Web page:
The man falls out of the bed. It breaks. This is not the first bed to drop under the weight of his flailing bones and thrashing limbs. The bed is now braced by a two-by-four, and it is only a matter of time before it will go down. His balance is poor and he falls out of the bed. This happens all the time. It is not his fault that he has destroyed three beds, two couches, countless toilets seats and an array of nearby furniture. He crashes and trips into things. His body outwits his mind. It throws him around, shamelessly.
His body has no brakes. He doesn’t just sit. He crashes.
Watch out, his mother warns. She loves him. He is 34 years old and has lived almost half his life with symptoms of Huntington’s disease. He inherited the disease from his father, who has since died. His mother takes care of him. He can no longer live at home because there are too many stairs, and he has a history of aggressive behavior. He lives in a boarding house, and his mother has spent months trying to find him a hospital bed. Such a bed would be tough enough, she hopes, to withstand some of the brutal aspects of the neurodegenerative disease. A wider bariatric bed would be even better.
He lives in the boarding house with eleven other people, mostly in their 70s and 80s. They all have dementia, but so does he. They hate his loud music so he wears headphones. Much of his time is spent playing video games in his room. No one understands why his body moves all the time, why his food flies everywhere, or when beds come crashing to the ground. On weekends, he goes to the movies or to concerts with his mother. He loves eating out. The disease has damaged parts of his brain so that no longer seems to worry about what is wrong with him or what the future holds.
This is a life with Huntington’s disease. Mother and son go to monthly support groups together. His mother has met dozens of people with the condition and everyone is different. Many have psychiatric symptoms or odd behaviors and uncontrollable dance-like movements. One woman has reached 70 years old and the only sign that she has too many copies of the gene that causes Huntington’s disease is a tapping of her feet. It doesn’t stop her from knitting beautiful scarves to raise money for Huntington’s research.
This mother’s son wasn’t as lucky. By high school, he was belligerent and oppositional, like his father. He excelled in Latin but could not focus in school. His mother worried about him and suggested he get tested. He went alone and came home with a letter saying he has Huntington’s disease. A year later, at 18, he left home. He enrolled in college but his unusual behaviors made him undesirable as a roommate. He dropped out and began couch surfing and living on the streets. At 26, he was so paranoid and psychotic that his mother brought him back to San Francisco and started putting the medical pieces in place to get him help.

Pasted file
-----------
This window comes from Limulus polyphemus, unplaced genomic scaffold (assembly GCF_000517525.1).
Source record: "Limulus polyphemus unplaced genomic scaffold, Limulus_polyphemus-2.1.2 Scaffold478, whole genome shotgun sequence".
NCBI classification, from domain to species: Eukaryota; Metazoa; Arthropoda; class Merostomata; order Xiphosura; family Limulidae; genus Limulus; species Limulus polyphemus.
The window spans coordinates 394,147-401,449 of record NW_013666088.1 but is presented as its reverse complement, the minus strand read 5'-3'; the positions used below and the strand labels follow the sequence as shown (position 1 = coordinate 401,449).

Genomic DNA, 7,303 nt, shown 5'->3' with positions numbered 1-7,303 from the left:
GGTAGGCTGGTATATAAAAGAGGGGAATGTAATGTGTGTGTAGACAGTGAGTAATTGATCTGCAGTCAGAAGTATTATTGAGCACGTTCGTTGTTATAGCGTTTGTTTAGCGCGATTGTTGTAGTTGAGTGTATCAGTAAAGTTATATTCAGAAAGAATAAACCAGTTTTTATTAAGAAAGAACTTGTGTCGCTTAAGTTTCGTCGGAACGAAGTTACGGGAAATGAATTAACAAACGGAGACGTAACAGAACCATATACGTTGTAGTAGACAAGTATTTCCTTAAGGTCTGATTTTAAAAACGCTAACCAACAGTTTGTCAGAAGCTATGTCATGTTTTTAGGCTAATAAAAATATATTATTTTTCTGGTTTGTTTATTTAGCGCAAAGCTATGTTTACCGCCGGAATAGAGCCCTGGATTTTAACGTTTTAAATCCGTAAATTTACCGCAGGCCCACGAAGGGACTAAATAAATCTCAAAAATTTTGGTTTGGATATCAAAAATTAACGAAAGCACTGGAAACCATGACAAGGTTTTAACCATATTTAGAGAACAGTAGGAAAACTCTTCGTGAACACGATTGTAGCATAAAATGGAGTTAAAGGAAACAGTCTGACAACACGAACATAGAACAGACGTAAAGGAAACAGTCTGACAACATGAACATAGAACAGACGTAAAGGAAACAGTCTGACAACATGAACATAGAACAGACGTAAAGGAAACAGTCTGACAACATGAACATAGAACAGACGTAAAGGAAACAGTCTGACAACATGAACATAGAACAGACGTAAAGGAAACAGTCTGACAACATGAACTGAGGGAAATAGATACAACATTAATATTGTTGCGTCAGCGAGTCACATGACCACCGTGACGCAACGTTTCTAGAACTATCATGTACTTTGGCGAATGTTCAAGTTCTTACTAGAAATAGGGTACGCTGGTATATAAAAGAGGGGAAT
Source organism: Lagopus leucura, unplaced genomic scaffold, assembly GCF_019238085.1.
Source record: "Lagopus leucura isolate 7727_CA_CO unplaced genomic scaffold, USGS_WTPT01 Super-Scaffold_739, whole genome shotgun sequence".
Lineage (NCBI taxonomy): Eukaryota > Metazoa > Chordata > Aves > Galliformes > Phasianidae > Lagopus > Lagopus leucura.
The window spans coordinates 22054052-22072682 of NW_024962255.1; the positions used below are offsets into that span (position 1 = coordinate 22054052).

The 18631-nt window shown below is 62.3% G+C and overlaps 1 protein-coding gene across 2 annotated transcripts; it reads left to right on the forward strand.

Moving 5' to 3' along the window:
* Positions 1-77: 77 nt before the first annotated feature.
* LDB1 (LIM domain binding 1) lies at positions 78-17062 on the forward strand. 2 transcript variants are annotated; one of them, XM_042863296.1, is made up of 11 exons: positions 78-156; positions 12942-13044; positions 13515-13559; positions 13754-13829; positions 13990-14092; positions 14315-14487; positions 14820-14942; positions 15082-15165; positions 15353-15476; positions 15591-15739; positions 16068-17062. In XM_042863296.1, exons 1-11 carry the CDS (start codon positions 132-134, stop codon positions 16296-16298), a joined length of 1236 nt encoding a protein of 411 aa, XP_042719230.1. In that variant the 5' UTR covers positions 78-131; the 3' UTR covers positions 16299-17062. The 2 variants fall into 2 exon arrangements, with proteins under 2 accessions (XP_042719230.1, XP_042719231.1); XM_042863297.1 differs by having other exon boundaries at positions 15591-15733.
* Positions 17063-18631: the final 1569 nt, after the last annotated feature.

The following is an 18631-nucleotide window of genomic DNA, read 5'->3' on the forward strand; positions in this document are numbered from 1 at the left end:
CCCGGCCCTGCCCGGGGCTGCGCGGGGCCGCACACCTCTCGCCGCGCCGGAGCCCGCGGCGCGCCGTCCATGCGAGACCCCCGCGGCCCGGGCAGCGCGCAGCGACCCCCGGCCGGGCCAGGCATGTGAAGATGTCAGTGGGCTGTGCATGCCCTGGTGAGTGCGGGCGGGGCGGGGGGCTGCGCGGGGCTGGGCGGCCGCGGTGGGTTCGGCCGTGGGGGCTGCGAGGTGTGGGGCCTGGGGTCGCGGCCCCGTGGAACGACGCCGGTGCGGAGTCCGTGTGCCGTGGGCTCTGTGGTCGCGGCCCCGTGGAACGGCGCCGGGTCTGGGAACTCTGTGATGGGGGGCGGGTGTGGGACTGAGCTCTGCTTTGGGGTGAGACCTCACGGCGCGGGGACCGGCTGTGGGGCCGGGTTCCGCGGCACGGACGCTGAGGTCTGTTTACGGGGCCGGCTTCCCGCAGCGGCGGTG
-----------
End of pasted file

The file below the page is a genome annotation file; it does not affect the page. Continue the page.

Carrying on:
He ended up at UCSF, where he is still managed today. Social workers have joined the fight to get a hospital bed. Together, the mother, doctors, social workers and nurses have filled out a dozen forms and sent them off to city, state and federal agencies.
At home, he started tripping his mother, slamming doors in her face and screaming. Often, his mother was so afraid that she locked her door. The police were summoned to their home several times. Ultimately, he pounded on his mother’s head and the police came and took him to a local hospital. He remained there for two months. It was the last time that he would live at home. Now that he is living in a boarding home they have found balance in their relationship. She manages his life, on every level.
“The hospital bed is on the top of the list,” she says. There are about 15 other items she needs to take care of for her son, but she will stay on the bed before moving on to the next task. She is in her 60s and worries about her son if something happens to her. He needs oral surgery. He needs exercise and a day care program. Soon, he’ll need a helmet to protect him from head injury due to frequent falling.
His mother is very close with her son’s doctor, Mary De May, who has been overseeing his care since 2008. The geriatric psychiatrist advocates for her patient at every turn. She has also written letters about the need for a strong bed to withstand the abnormal movements of a strong man.
The mother will not give up on protecting her son. There is always tomorrow, she says. Another call. Another letter. Another request for something that seems so simple to keep him safe. A bed.
Jamie Talan is an Atlantic Fellow at the Global Brain Health Institute, a collaborative program between University of California, San Francisco and Trinity College Dublin. She will be spending several months at UCSF’s Memory and Aging Center writing about the inner workings of the brain and giving voice to patients and the doctors, nurses, psychologists, geneticists and researchers involved in building the foundation for a whole body of non-Alzheimer dementias that are often missed, lost or ignored.